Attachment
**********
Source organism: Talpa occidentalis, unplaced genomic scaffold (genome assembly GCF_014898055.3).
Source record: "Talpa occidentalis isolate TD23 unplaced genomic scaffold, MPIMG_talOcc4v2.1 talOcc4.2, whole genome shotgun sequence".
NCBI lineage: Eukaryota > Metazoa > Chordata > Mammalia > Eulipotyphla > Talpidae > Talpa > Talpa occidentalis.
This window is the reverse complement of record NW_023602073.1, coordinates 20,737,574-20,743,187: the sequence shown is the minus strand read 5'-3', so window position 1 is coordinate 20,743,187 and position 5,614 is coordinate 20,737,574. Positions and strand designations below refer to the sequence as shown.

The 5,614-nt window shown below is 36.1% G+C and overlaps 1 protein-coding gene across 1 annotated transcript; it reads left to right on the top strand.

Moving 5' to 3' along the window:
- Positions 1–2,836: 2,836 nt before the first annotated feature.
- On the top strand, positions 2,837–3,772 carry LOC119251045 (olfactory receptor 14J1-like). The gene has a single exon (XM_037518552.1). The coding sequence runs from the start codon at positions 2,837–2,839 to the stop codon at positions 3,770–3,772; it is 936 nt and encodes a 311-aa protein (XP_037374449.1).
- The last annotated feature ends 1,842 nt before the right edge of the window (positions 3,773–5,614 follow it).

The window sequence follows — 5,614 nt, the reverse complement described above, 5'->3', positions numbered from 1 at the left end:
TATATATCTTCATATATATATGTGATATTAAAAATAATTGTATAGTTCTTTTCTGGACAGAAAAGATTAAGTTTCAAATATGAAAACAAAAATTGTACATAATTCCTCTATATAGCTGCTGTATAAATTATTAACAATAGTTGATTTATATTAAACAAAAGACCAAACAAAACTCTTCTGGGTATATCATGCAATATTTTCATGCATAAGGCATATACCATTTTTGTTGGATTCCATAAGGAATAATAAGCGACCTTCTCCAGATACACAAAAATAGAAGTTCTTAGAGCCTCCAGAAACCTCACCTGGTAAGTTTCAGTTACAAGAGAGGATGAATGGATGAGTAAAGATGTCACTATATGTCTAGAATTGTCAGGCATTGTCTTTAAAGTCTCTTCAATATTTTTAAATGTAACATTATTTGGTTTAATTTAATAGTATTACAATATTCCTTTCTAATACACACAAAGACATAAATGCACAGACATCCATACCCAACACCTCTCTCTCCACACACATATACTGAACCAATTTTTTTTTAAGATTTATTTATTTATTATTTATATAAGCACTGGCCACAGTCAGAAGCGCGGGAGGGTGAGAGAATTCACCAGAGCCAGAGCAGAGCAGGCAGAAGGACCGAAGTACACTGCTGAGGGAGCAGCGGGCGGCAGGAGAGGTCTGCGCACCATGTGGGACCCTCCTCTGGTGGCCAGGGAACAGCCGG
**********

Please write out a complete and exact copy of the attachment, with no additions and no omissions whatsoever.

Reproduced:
Source organism: Talpa occidentalis, unplaced genomic scaffold (genome assembly GCF_014898055.3).
Source record: "Talpa occidentalis isolate TD23 unplaced genomic scaffold, MPIMG_talOcc4v2.1 talOcc4.2, whole genome shotgun sequence".
NCBI lineage: Eukaryota > Metazoa > Chordata > Mammalia > Eulipotyphla > Talpidae > Talpa > Talpa occidentalis.
This window is the reverse complement of record NW_023602073.1, coordinates 20,737,574-20,743,187: the sequence shown is the minus strand read 5'-3', so window position 1 is coordinate 20,743,187 and position 5,614 is coordinate 20,737,574. Positions and strand designations below refer to the sequence as shown.

The 5,614-nt window shown below is 36.1% G+C and overlaps 1 protein-coding gene across 1 annotated transcript; it reads left to right on the top strand.

Moving 5' to 3' along the window:
- Positions 1–2,836: 2,836 nt before the first annotated feature.
- On the top strand, positions 2,837–3,772 carry LOC119251045 (olfactory receptor 14J1-like). The gene has a single exon (XM_037518552.1). The coding sequence runs from the start codon at positions 2,837–2,839 to the stop codon at positions 3,770–3,772; it is 936 nt and encodes a 311-aa protein (XP_037374449.1).
- The last annotated feature ends 1,842 nt before the right edge of the window (positions 3,773–5,614 follow it).

The window sequence follows — 5,614 nt, the reverse complement described above, 5'->3', positions numbered from 1 at the left end:
TATATATCTTCATATATATATGTGATATTAAAAATAATTGTATAGTTCTTTTCTGGACAGAAAAGATTAAGTTTCAAATATGAAAACAAAAATTGTACATAATTCCTCTATATAGCTGCTGTATAAATTATTAACAATAGTTGATTTATATTAAACAAAAGACCAAACAAAACTCTTCTGGGTATATCATGCAATATTTTCATGCATAAGGCATATACCATTTTTGTTGGATTCCATAAGGAATAATAAGCGACCTTCTCCAGATACACAAAAATAGAAGTTCTTAGAGCCTCCAGAAACCTCACCTGGTAAGTTTCAGTTACAAGAGAGGATGAATGGATGAGTAAAGATGTCACTATATGTCTAGAATTGTCAGGCATTGTCTTTAAAGTCTCTTCAATATTTTTAAATGTAACATTATTTGGTTTAATTTAATAGTATTACAATATTCCTTTCTAATACACACAAAGACATAAATGCACAGACATCCATACCCAACACCTCTCTCTCCACACACATATACTGAACCAATTTTTTTTTAAGATTTATTTATTTATTATTTATATAAGCACTGGCCACAGTCAGAAGCGCGGGAGGGTGAGAGAATTCACCAGAGCCAGAGCAGAGCAGGCAGAAGGACCGAAGTACACTGCTGAGGGAGCAGCGGGCGGCAGGAGAGGTCTGCGCACCATGTGGGACCCTCCTCTGGTGGCCAGGGAACAGCCGG